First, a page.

By Jordy Yager - 06/18/13 09:00 AM EDT
The No. 2 Democrat in the Senate is readying legislation aimed at pressuring the gun lobby to endorse the confirmation of a permanent Bureau of Alcohol, Tobacco, Firearms and Explosives (ATF) director.
The bill being crafted by Senate Majority Whip Dick DurbinDick DurbinRetailers have jumped the shark Dems gain upper hand on budget McConnell: Senate could drop flood money from spending bill MORE (D-Ill.) would allow for the ATF’s functions to be shifted to another agency, such as the FBI, effectively bypassing the need for the Senate to confirm a director of the embattled bureau.
The National Rifle Association (NRA) has successfully lobbied Congress to block every presidential pick to head the ATF since 2006. The group argues that a permanent director could lead to more severe enforcement of firearm laws.
President Obama’s nominee to fill the position, ATF acting Director B. Todd Jones, is currently making his way through confirmation proceedings in the Senate Judiciary Committee but has come up against stiff Republican opposition.
In response, Durbin said he is drawing up a bill that would repeal an appropriations rider banning the attorney general from transferring the ATF’s jurisdiction to another agency. The ATF currently falls under the Justice Department’s jurisdiction.
If the measure became law and the ATF’s authority was transferred to the FBI, a permanent director could be chosen by the director of the FBI and would not have to go through the Senate’s confirmation process.
Obama is expected to nominate James Comey to take over as head of the FBI when current Director Robert Mueller’s term expires in September. The FBI director is subject to Senate confirmation.
Comey, who served as deputy attorney general under former President George W. Bush, has received a wide range of bipartisan support from senators and is expected to have a much easier confirmation process than any ATF director, in part because the term lasts for 10 years, which spans multiple presidencies.
Obama nominated Jones, who is also the U.S. Attorney for Minnesota, to head up the ATF as part of his 23 proposals aimed at strengthening the nation’s gun laws in the wake of the Sandy Hook school shooting, which killed 20 children and six adults.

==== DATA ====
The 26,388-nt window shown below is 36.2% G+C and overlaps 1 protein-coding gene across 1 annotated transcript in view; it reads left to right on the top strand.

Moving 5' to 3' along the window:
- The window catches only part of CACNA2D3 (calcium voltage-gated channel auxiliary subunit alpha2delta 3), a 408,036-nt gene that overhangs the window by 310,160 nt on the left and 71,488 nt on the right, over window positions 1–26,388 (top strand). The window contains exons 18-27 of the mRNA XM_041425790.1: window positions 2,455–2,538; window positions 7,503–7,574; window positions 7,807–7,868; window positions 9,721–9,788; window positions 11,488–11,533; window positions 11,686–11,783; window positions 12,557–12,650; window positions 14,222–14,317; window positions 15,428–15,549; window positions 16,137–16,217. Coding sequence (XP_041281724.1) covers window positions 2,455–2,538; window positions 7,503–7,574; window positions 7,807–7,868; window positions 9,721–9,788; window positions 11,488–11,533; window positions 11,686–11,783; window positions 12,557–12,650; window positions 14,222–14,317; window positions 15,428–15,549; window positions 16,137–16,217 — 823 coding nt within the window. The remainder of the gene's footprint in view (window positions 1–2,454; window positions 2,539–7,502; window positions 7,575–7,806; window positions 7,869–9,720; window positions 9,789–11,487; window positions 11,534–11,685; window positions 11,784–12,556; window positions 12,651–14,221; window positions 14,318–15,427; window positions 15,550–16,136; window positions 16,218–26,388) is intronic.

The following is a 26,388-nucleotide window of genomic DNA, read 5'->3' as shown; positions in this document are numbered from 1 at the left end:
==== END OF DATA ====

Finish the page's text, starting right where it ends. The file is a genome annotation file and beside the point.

Jones told senators earlier this month that the lack of permanent leadership at the ATF has not only had an adverse effect on morale within the agency but has also hampered its ability to be as effective as possible.
“It does impact morale,” Jones testified before the Senate Judiciary Committee. “I think it’s also a fundamental question of good government because, as you mentioned, being a confirmed appointee does carry a certain amount of gravitas.
“You can be a more effective advocate for resources so that you can be accountable to this body, and to the organization that you work with — in this case the Department of Justice. Decisiveness is a critical quality for anyone who is in a leadership position.”
Last week, Sen. Chuck GrassleyChuck GrassleyMcConnell blames dysfunction on Dems Four states sue to stop internet transition Senate passes bill to preserve sexual assault kits MORE (R-Iowa), the panel’s ranking member, spurred the committee to launch a staff-led investigation of two complaints filed with the Justice Department’s Office of Special Counsel accusing Jones of mismanagement and retaliation in his position as U.S. attorney.
The office has dismissed the mismanagement complaint and notified the committee that Jones has entered into mediation on the retaliation charge.
The Senate began overseeing the confirmation of an ATF director in 2006 when Rep. Jim SensenbrennerJames SensenbrennerThe tough on crime era needs to end Shift in care could reverse the opioid epidemic Republicans hammer Lynch for ceding Clinton decision to FBI MORE Jr. (R-Wis.) — the House Judiciary Committee chairman at the time — successfully inserted a provision into a reauthorization measure of the Patriot Act. The move gave senators the power to block the president’s nomination for the position and use it as a bargaining tool.
Durbin’s bill, which he is hoping to introduce before the August recess, has the backing of New York City Mayor Michael Bloomberg’s group Mayors Against Illegal Guns. The group has dumped millions of dollars into a campaign aimed at combating the NRA’s powerful influence, targeting senators who voted against a comprehensive background check bill earlier this year.
The group’s director, Mark Glaze, told The Hill he hopes Durbin’s bill will prompt the NRA and other gun lobby organizations to drop their objections to Jones’s nomination.
“The ATF director is a Senate-confirmed position because that’s the way the NRA wanted it, and it’s been an unmitigated disaster,” Glaze said.
“There’s no credible argument against confirming Jones, but there were no credible arguments against confirming the last two nominees. Maybe Durbin can supply the incentive for a more rational debate.”
Some of the bill’s details are still being worked through, such as whether the ATF would continue to exist as an agency and simply fall under the jurisdiction of another agency head’s purview, or whether all of the ATF’s functions — in name and action — would be transferred to the other agency as well.
The NRA did not respond to requests for comment.